The FEC’s decision comes three years after the non-profit government watchdog group Common Cause complained of a $150,000 payment.
It claimed that the payment was an illegal, in-kind contribution made to a one-term presidential election campaign.
But the FEC’s six-member commission did not find Mr Trump or his campaign in violation of electoral laws.
Common Cause was informed of the decision on Tuesday, but the FEC has 30 days to release more details on its decision.
Ms McDougall, who was paid the money in August 2016, later told the new Yorker That she had an affair with Mr Trump in 2006 and 2007.
Mr Trump has strongly denied the allegation.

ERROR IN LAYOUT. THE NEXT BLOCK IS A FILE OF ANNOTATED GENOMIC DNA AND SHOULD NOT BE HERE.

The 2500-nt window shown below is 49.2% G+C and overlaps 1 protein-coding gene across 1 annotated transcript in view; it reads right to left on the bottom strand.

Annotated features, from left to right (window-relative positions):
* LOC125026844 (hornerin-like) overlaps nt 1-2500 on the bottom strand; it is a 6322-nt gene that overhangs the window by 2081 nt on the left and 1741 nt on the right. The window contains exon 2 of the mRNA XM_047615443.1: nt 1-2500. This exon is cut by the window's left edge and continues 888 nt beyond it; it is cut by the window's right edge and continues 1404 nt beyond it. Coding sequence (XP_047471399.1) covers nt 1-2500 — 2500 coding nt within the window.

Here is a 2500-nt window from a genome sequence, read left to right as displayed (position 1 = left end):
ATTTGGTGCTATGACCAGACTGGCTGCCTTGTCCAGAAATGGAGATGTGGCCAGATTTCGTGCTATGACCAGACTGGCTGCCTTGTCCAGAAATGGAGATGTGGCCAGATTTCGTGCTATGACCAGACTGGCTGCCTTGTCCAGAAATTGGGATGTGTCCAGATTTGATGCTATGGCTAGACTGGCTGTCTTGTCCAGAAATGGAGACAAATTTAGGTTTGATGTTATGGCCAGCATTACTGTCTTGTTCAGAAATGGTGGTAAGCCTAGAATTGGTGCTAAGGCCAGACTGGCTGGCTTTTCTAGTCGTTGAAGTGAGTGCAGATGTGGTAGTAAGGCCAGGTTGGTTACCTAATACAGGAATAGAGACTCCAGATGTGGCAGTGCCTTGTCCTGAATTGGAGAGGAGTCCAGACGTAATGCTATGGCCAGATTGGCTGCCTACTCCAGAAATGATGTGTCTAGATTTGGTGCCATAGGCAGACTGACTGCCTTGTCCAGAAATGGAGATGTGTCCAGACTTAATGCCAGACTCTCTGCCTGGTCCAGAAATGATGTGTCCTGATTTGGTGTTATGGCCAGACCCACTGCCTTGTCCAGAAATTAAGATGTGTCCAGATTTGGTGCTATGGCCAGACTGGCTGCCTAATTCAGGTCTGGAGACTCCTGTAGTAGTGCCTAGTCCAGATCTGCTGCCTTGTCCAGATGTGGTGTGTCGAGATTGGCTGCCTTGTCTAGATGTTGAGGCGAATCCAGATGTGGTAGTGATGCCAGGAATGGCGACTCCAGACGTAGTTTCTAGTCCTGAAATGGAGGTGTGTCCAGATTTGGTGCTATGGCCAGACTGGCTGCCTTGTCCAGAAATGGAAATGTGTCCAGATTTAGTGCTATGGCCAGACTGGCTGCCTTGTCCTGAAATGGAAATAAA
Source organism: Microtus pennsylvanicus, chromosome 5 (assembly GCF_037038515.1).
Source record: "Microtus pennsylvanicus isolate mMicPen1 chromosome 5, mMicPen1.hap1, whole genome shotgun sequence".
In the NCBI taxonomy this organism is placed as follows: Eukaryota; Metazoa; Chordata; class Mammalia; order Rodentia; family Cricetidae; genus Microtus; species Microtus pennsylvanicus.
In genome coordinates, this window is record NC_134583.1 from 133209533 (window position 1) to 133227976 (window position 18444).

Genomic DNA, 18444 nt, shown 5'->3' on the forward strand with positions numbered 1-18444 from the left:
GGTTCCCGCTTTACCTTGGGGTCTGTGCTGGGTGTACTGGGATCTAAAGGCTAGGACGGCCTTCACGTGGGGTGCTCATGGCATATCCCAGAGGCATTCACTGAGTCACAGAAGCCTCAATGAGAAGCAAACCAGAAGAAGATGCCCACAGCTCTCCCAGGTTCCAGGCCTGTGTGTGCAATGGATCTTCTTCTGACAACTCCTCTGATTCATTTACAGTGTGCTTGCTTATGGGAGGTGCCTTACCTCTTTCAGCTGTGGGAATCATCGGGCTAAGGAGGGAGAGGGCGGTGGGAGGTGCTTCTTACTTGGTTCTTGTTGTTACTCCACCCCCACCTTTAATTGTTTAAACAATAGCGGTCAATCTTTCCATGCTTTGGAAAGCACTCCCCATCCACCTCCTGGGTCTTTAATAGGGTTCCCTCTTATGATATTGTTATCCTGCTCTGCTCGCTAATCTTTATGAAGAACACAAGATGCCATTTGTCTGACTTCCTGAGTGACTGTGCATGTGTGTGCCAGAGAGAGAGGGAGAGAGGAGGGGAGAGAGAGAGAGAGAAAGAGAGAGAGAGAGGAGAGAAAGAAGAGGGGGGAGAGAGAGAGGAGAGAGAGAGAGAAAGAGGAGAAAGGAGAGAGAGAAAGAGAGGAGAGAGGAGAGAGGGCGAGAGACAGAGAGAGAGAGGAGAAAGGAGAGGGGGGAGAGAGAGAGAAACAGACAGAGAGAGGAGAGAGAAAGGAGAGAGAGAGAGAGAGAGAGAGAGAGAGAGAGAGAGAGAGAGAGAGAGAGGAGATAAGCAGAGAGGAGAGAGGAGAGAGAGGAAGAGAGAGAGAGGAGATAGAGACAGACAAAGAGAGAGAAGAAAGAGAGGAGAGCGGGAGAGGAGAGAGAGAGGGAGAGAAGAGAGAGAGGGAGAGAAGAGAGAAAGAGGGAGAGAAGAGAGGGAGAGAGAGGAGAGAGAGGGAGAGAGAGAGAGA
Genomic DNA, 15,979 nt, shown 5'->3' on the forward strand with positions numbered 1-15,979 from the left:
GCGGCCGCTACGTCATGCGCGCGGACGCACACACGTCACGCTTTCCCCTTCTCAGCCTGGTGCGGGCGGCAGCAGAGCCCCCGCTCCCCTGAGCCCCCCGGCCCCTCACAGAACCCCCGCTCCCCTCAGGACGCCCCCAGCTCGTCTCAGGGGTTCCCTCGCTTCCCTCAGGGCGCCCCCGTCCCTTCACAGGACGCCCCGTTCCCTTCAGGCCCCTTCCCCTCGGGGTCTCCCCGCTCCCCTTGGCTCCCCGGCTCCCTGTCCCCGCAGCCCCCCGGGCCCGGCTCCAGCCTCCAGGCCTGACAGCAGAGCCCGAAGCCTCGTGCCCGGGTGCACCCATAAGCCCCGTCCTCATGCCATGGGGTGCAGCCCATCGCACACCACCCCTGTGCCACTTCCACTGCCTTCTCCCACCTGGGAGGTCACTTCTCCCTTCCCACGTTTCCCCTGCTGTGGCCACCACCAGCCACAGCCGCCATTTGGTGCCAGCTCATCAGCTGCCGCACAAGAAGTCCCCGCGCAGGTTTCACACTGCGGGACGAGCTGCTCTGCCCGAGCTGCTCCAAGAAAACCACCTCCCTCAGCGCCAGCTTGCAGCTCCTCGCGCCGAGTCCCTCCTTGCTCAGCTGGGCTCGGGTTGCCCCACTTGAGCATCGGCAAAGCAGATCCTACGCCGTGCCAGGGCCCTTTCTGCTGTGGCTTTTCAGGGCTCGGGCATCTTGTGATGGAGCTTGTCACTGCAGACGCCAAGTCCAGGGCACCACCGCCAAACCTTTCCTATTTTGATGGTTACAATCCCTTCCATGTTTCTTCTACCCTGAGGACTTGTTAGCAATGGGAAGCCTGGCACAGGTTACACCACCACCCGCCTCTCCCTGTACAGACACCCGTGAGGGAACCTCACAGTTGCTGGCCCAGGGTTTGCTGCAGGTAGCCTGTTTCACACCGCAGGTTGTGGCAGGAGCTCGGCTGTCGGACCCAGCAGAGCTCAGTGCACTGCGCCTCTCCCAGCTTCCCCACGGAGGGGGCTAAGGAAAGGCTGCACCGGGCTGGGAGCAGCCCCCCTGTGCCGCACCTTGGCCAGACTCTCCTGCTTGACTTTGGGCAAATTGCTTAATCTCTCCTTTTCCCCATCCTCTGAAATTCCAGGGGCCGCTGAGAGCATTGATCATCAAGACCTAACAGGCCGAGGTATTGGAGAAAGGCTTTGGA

He served more than a year in prison for federal campaign finance violations as well as other crimes.
The FEC has already dropped an investigation into whether Mr Trump violated election laws when Mr Cohen paid Ms Daniels $130,000 before the 2016 election.
Ms McDougall later sued AMI, which was run by Mr Trump’s friend David Pecker, claiming he had bought her story and deliberately did not publish it to prevent embarrassing Mr Trump because He tried to win the White House.
AMI, now known as AM360, “agreed not to fight” that payment to Ms. McDougall, “in consultation with an agent of Donald J. The decision, combined with the election, constitutes a prohibited corporate in-kind contribution.”
The agreement was reportedly signed last month but was made public only on Tuesday.
As part of the agreement, AM360 reportedly acknowledged the FEC’s findings but said it did not knowingly or knowingly violate the law.
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